By Darren Smith, Weekend Contributor
Once again I needed to “make essential travel to facilitate commerce related to critical infrastructure.” *** So I loaded up some tools and headed down the highway. For me I find the semi-arid coulees to be relaxing and soul-resting. Unless someone or natural events disturbs the area, it otherwise will remain nearly identical to what it was ten or twenty years earlier. Wildland fire seems to be the main cause of change and even in that example only a few years are needed for restoration. Time moves at a lichen’s pace.
Click on each photo to enlarge.
Here follows an old U.S. Highway long since abandoned for such purpose, though it remains a county road presently. Like the flora it retains much of the old; that is construction of seventy or so years prior. The tarmac and signage is current, but the barrier cables and posts remain. I was glad to see that when the need arose, damaged posts were replaced with similar hardware and not a tough but rather Spartan Jersey barrier or guard rail. If one wanted to maintain an old highway in its true virtue the county could post antique-style signage, complete with “marble” type reflectors. Yet it was nature, as usual, that took center stage.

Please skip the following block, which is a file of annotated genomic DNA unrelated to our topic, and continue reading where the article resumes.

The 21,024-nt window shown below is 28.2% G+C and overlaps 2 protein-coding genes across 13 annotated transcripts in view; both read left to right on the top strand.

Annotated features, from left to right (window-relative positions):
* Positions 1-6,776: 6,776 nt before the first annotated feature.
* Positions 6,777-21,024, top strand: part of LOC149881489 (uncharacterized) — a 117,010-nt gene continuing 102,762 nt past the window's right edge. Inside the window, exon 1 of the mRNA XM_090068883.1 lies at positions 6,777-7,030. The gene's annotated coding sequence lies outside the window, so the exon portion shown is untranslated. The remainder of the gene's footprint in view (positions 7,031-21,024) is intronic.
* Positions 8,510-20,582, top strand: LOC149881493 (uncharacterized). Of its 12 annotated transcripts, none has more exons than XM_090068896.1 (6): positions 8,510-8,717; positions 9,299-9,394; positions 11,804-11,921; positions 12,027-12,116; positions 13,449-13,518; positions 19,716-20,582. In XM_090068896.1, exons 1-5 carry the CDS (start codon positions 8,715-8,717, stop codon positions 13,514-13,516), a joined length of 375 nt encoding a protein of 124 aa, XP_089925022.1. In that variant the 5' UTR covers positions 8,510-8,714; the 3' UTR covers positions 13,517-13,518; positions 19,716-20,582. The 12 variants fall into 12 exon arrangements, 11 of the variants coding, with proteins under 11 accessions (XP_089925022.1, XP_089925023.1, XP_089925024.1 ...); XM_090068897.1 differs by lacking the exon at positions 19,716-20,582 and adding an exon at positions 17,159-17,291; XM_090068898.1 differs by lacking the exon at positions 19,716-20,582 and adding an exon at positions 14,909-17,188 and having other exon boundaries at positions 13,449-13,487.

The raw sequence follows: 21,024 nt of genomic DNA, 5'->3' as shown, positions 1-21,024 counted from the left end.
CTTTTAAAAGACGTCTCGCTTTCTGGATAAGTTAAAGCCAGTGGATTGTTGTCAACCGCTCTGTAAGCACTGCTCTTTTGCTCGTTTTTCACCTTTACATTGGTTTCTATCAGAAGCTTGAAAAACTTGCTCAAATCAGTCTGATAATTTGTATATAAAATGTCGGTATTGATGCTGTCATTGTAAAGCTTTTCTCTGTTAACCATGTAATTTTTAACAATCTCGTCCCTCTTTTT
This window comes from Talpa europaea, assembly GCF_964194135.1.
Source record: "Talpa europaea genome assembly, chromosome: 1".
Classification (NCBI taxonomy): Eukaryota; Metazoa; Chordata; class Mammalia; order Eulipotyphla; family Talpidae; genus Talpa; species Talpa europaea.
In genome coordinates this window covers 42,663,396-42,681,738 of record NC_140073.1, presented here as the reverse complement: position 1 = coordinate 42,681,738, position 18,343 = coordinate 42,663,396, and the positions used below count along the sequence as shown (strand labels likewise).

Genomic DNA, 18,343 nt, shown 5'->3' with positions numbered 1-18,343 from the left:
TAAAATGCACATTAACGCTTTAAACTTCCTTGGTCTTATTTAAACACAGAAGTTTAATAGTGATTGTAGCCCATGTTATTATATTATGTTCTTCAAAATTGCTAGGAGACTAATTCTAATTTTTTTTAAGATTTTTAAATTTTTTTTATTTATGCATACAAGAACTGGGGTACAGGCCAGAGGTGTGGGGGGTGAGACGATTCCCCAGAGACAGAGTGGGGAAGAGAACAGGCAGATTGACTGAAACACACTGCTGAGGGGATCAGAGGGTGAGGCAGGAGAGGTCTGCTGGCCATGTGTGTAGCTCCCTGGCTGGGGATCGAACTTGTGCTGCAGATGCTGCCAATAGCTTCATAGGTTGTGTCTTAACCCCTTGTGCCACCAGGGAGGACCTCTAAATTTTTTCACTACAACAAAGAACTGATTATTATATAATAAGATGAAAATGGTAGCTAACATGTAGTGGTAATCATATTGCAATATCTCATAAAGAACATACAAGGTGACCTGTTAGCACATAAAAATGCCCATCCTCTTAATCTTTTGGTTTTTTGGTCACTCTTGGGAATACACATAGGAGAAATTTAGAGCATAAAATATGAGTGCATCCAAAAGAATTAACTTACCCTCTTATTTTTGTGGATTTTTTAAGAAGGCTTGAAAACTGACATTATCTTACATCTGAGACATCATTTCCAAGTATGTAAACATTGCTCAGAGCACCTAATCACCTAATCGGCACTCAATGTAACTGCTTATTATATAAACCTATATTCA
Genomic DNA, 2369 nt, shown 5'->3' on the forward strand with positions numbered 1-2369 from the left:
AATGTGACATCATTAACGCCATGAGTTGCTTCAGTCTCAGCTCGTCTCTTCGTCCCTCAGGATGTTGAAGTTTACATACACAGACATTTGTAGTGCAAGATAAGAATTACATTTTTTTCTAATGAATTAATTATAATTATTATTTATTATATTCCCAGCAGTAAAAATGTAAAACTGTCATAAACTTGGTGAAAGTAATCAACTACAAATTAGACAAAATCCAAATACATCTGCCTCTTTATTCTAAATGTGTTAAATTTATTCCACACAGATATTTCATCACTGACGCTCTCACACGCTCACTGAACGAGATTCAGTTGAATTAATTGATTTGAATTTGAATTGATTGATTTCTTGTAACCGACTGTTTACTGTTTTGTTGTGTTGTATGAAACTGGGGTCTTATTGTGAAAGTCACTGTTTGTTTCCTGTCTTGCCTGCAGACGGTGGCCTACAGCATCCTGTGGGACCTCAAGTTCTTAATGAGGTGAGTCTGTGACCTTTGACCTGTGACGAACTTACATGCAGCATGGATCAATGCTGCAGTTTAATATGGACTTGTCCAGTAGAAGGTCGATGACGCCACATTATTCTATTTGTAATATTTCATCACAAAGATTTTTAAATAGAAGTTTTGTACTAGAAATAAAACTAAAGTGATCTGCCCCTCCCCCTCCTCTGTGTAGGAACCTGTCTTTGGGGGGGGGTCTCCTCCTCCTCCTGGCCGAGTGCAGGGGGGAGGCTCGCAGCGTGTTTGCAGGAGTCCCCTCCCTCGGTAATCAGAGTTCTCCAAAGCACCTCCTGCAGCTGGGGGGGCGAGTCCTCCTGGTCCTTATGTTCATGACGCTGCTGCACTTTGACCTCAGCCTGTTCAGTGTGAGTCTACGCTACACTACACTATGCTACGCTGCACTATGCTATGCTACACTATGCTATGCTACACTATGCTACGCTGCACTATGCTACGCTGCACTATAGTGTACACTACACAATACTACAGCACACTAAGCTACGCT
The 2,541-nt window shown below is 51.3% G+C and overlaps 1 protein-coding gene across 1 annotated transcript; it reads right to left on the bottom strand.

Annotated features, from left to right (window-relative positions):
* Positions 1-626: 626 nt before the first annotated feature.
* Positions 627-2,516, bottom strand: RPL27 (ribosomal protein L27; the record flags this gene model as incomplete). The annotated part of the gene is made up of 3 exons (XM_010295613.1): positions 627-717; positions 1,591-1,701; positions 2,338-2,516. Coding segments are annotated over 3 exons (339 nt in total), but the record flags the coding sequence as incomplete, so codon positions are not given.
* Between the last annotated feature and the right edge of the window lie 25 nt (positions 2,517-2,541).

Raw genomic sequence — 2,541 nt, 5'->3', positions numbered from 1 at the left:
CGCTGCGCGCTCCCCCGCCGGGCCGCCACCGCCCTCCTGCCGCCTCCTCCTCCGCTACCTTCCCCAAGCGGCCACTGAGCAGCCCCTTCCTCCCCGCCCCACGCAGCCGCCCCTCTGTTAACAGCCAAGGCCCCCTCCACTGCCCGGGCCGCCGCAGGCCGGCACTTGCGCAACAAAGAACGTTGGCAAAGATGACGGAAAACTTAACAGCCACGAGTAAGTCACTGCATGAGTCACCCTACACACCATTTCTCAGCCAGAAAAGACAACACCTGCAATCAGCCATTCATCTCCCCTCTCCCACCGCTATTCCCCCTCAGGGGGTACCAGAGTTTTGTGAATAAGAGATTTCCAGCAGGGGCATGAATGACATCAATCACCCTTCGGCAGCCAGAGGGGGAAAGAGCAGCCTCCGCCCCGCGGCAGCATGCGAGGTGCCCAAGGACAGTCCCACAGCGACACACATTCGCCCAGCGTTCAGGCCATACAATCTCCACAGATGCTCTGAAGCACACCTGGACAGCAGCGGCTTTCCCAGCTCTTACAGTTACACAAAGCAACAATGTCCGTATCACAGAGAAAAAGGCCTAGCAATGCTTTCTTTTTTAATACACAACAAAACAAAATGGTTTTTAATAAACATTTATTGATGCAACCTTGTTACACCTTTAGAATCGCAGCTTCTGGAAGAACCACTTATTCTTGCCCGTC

Their relationship became glacial and erratic–so they split.
But these were more symbiotic, after developing a lichen to each other.
Can nuns and cardinals mark danger? Depends on your navigation skills I presume.
Time to break out the boat I suppose, and continue my mission to only engage in extremely necessary travel. ***
Photos (c) 2020 Darren Smith
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*** And if you believe that, I have some real estate just for you.